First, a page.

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Understanding Hybrid-Identity Organizations: The Case of Publicly Listed Family Businesses

Chapter
Part of the International Studies in Entrepreneurship book series (ISEN, volume 15)

Abstract

Family businesses are characterized by the combination of two institutions – the family and the business – that are traditionally assumed to be based on different identities (Tagiuri and Davis 1996; Ward 1987). Based on this fundamental feature of family businesses, we develop the idea of the family business as a hybrid-identity organization (Arregle et al. 2007; Foreman and Whetten 2002). Borys and Jemison (1989) define hybrids as “…organizational arrangements that use resources and/or governance structures from more than one existing organization” (p. 235), and Albert and Whetten (1985) define hybrid-identity organizations as “…an organization whose identity is composed of two or more types that would not normally be expected to go together” (p. 95).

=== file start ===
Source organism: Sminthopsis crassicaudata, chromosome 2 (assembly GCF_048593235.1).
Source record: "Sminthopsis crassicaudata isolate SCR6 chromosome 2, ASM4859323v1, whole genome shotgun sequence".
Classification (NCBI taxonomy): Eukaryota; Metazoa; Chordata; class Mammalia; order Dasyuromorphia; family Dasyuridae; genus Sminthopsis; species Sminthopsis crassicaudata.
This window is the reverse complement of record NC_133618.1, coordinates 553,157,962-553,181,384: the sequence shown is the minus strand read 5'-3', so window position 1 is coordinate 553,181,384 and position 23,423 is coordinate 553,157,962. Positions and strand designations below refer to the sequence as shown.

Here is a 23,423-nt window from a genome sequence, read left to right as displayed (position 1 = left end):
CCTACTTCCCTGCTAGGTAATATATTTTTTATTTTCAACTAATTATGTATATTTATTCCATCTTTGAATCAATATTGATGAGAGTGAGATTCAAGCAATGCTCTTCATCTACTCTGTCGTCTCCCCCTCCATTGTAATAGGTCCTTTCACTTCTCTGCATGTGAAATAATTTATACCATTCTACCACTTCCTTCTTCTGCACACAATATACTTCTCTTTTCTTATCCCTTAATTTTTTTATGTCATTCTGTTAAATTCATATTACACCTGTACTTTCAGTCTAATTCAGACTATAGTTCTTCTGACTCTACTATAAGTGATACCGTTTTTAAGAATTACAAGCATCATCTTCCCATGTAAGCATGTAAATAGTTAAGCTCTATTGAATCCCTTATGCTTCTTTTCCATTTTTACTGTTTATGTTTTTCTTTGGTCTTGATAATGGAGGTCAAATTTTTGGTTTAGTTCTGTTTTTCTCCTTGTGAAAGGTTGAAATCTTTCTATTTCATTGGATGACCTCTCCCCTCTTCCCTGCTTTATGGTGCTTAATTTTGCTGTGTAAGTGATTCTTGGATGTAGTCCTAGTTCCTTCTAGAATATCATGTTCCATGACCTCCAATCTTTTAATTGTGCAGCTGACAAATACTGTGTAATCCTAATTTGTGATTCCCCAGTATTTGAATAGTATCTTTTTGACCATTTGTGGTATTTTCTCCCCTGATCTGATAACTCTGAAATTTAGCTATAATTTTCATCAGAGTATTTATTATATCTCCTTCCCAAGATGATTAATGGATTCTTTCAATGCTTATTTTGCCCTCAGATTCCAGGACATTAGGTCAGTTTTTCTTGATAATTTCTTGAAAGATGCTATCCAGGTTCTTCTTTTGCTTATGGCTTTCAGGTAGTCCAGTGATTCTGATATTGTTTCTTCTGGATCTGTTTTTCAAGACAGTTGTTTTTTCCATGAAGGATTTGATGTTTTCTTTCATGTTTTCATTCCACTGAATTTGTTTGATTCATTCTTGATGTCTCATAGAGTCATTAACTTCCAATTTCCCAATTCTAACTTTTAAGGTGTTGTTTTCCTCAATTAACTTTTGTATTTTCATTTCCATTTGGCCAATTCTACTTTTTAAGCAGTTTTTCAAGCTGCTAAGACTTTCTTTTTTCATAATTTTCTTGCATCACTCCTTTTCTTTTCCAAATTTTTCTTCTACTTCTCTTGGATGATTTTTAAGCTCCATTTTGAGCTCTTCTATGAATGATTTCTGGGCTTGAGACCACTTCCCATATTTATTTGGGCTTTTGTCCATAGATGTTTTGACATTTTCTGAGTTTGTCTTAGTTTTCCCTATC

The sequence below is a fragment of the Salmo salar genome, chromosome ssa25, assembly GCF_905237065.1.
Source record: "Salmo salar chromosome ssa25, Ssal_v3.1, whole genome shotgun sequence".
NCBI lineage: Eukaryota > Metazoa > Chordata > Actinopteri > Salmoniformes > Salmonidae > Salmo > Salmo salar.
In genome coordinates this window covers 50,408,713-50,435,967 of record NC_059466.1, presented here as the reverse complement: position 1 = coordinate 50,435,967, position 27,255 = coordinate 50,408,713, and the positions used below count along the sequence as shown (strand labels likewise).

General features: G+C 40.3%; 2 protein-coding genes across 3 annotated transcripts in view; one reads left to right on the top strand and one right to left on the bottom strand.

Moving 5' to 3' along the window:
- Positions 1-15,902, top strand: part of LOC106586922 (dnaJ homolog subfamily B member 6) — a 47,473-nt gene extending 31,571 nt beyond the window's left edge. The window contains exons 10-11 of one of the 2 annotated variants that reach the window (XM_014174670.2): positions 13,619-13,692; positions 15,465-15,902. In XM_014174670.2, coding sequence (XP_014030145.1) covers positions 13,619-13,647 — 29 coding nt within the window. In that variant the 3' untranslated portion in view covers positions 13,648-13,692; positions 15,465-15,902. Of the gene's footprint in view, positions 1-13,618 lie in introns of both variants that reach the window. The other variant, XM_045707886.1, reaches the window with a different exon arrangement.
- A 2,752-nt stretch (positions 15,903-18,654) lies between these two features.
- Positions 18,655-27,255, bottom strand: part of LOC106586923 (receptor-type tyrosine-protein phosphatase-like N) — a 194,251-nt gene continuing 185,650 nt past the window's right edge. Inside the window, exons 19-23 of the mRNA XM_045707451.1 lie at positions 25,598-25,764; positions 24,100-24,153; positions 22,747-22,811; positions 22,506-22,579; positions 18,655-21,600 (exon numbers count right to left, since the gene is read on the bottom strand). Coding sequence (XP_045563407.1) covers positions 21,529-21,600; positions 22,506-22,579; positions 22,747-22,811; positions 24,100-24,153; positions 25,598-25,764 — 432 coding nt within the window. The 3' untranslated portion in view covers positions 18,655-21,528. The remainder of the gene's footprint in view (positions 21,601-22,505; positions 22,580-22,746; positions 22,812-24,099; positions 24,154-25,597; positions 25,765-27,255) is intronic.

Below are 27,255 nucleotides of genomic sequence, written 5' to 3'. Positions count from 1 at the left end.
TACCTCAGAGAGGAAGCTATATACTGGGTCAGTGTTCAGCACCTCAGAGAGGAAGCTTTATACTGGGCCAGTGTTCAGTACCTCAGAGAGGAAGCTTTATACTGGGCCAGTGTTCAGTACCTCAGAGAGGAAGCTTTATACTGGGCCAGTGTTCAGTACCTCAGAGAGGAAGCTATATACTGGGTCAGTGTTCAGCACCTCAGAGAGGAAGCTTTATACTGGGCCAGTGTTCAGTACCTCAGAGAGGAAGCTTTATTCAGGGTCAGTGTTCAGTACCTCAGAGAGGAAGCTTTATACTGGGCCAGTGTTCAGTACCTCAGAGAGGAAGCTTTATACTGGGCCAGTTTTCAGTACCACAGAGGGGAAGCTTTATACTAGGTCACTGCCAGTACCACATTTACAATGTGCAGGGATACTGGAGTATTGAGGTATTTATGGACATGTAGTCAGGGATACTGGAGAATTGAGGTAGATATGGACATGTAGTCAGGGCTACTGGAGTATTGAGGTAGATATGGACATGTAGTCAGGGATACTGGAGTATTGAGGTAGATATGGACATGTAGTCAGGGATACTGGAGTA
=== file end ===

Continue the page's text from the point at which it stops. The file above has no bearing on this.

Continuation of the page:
Keywords

Board Member Family Firm Family Business Private Equity Organizational Identity 
These keywords were added by machine and not by the authors. This process is experimental and the keywords may be updated as the learning algorithm improves.

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Copyright information

© Springer Science+Business Media, LLC 2012

Authors and Affiliations

  1. 1.Department of Entrepreneurship, Strategy, Organization, Leadership (ESOL), Centre for Family Enterprise and Ownership (CeFEO)Jönköping International Business SchoolJönköpingSweden
  2. 2.Department of Entrepreneurship, Strategy, Organization, Leadership (ESOL), Centre for Family Enterprise and Ownership (CeFEO)Jönköping International Business SchoolJönköpingSweden

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